Industry Analysis

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In this article we describe the Industry Analysis, often used in order to map out the external environment of a business.

In this article you can expect:

Summary of Industry Analysis

Industry Analysis is used in order to map out the external environment of a business. It is a component of Situational Analysis, CICD Analysis and External Analysis. The output from the Industry Analysis serves as input for SWOT Analysis. Conducting an Industry Analysis enables a business to respond to opportunities and threats that the industry entails.

What is Industry Analysis?

Industry Analysis is a component of Situational Analysis and is used in order to map out the external environment of a business. What kind of influence does the market play on the business? The opportunities and threats that emerge from this serve as input for the SWOT Analysis on which the ultimate choice of strategy is based.

Why Industry Analysis?

Conducting Industry Analysis gives insight into the attractiveness of the market where the organisation is active. It also offers the possibility to identify opportunities and threats from the industry.

What does the Industry Analysis consist of?

Industry Analysis follows a clear structure.

  1. Macro-environment factors - DESTEP
  2. General market factors
  3. Competition in the market

1. Macro-environment factors

Utilise the DESTEP Analysis to map out the macro environment. Which macro-environment factors influence the market wherein the organisation is active and determine the market’s attractiveness? What kind of influence do these factors have and are these opportunities or threats for the organisation? This component should provide answers to these. For each factor the past and the present situation must be described and following this a future expectation must be given. Describe only factors that have influence over the organisation. It is not necessary to write down the entire macro-environment analysis. That takes too much time and deals with many opportunities and threats that would have no influence over the business. Finish off with a number of opportunities and threats. Read more on DESTEP here.

2. General market factors

Here variables need to be described that render the attractiveness of the market. Think of market size, cost structure, growth, lifecycle, trends, cyclicality and seasonality. Formulate a number of opportunities and threats according to the description of these factors .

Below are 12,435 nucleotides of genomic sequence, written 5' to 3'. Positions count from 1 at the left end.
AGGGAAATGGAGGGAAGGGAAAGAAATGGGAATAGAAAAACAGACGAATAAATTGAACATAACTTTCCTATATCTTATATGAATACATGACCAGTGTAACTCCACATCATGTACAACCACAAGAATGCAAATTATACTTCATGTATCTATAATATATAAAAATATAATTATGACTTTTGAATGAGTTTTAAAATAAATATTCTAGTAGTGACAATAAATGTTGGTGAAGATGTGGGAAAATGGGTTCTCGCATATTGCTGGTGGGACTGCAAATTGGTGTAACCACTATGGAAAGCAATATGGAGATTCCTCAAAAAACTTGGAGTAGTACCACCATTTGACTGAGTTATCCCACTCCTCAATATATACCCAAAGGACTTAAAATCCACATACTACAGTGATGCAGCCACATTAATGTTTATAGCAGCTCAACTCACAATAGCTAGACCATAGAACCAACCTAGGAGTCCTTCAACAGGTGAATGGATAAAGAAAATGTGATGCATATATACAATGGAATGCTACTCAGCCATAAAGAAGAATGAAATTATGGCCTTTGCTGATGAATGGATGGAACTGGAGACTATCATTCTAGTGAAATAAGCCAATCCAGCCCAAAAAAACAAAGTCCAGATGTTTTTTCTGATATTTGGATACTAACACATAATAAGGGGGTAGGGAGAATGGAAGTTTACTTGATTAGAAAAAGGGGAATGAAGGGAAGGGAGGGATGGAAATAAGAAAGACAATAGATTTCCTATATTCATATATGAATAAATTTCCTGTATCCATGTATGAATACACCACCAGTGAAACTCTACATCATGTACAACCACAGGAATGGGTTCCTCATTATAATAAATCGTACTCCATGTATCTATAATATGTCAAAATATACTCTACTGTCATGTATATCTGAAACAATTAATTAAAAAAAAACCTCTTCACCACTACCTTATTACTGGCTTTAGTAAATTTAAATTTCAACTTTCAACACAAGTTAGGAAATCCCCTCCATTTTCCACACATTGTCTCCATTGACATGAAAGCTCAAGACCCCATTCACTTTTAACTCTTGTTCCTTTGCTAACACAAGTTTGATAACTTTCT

3. Competition in the market

It is important to understand the distinction between competition and competitors analysis. In a marketing plan both must be analysed. A part of this is analysed in the Industry Analysis, namely, the degree of competition in the market where the organisation is active. The other part: the competitors’ behaviour should be analysed in the separate component of competitors analysis.

Porter’s Five Forces Model provides a good indication of the degree of competition in the market where the organisation is active. Furthermore, a number of seperate factors need to be included such as, e.g. the profitability, degree of concentration of suppliers, the degree of product differentiation and the likes. These factors should result in a number of opportunities and threats.

Read more on Porter’s Five Forces Model here.

Conducting the Industry Analysis

Work only with factors relevant in DESTEP. Follow a clear structure, tis recommendable to divide the Industry Analysis into:

  1. Macro-environment factors - DESTEP
  2. General market factors
  3. Competition in the market - inter alia Porter’s Five Forces Model

Marketing Implications

Industry Analysis is a marketing tool with which research can be easily done on the way a business can effectively respond to its environment. It is up to the marketer to put a good adjustment to work. Findings from the Industry Analysis are often used as input for a SWOT Analysis and are a component of the Situation Analysis and the marketing plan. Example of Industry Analysis An Industry Analysis can appear as follows:

Section X - Industry Analysis 

  • 3.1 MACRO-ENVIRONMENT FACTORS
  • 3.1.1 Demographic factors
  • 3.1.2 Economic factors
  • 3.1.3 Social-cultural factors
  • 3.1.4 Technological factors
  • 3.1.5 Ecological factors
  • 3.1.6 Political-judicial factors
  • 3.2 GENERAL MARKET FACTORS
  • 3.2.1 Market size
  • 3.2.2 Market growth
  • 3.2.3 Product lifecycle
  • 3.2.4 Cyclicality and seasonality
  • 3.3 COMPETITION FACTORS
  • 3.3.1 Profitability
  • 3.3.2 Porter’s Five Forces Model

 

About the author

Edwin Muilwijk

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